Stuart Banner's How The Indians Lost Their Land: Law And Power On The Frontier

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The interwoven nature of Native American relationships with the White men created a perplexing dynamic, with an unyielding spirit both within the invaded and the invaders, throughout the entirety of the two’s interaction. Like most history, this story could be told through multiple lens, whether it be trade relationships or military motives, however Stuart Banner chooses to drive this narrative with attention to the means of which Indians and white Americans exchange land. In his rendering of this story, How the Indians Lost Their Land: Law and Power on the Frontier, Banner contends that most all of the land transactions between Indians and white Americans lie on a spectrum which include law and power on both ends as extrema. Banner remarks, …show more content…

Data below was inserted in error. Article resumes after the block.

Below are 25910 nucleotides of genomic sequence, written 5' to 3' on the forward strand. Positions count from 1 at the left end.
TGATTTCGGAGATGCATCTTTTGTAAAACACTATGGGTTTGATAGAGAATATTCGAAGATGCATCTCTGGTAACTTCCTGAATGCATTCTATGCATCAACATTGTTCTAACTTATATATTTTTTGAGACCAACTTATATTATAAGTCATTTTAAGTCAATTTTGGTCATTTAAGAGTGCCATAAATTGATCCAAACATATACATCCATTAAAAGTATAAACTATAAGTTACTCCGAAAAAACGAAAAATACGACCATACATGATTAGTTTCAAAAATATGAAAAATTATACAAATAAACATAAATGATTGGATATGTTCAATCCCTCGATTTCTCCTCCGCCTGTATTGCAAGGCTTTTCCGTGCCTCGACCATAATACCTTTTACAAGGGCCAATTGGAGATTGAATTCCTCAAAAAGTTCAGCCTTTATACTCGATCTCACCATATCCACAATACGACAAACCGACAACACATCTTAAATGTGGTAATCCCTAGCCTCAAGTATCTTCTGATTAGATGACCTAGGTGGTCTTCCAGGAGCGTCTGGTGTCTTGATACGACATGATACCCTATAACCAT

For example, in analysis of the Proclamation Line of 1763, the agreement set by King George III that English-American colonists were unable to settle West of the Appalachian Mountains, both elements are present. When England exerted its lawful power to prevent American colonists from buying land West of the mountain range, contractual power, there remained a layer of subsequent conquest. Indians were no longer, legally, able to sell their land to prospective American buyers. These restrictions imposed important questions as to what Indians could and could not do regarding their land ownership. This perspective, with some stretching, coincides with Banner’s multifaceted approach in explaining the transactions between the two peoples. While superficially it may appear that this exchange is solely law, deeper in the methodologies of the British specifically are further intentions to assert power over the Indians. However, the inexplicit nature of the English’s intention also presents a possible fallacy, in that there is no confirmation as to if they were actively seeking conquest through a backhanded

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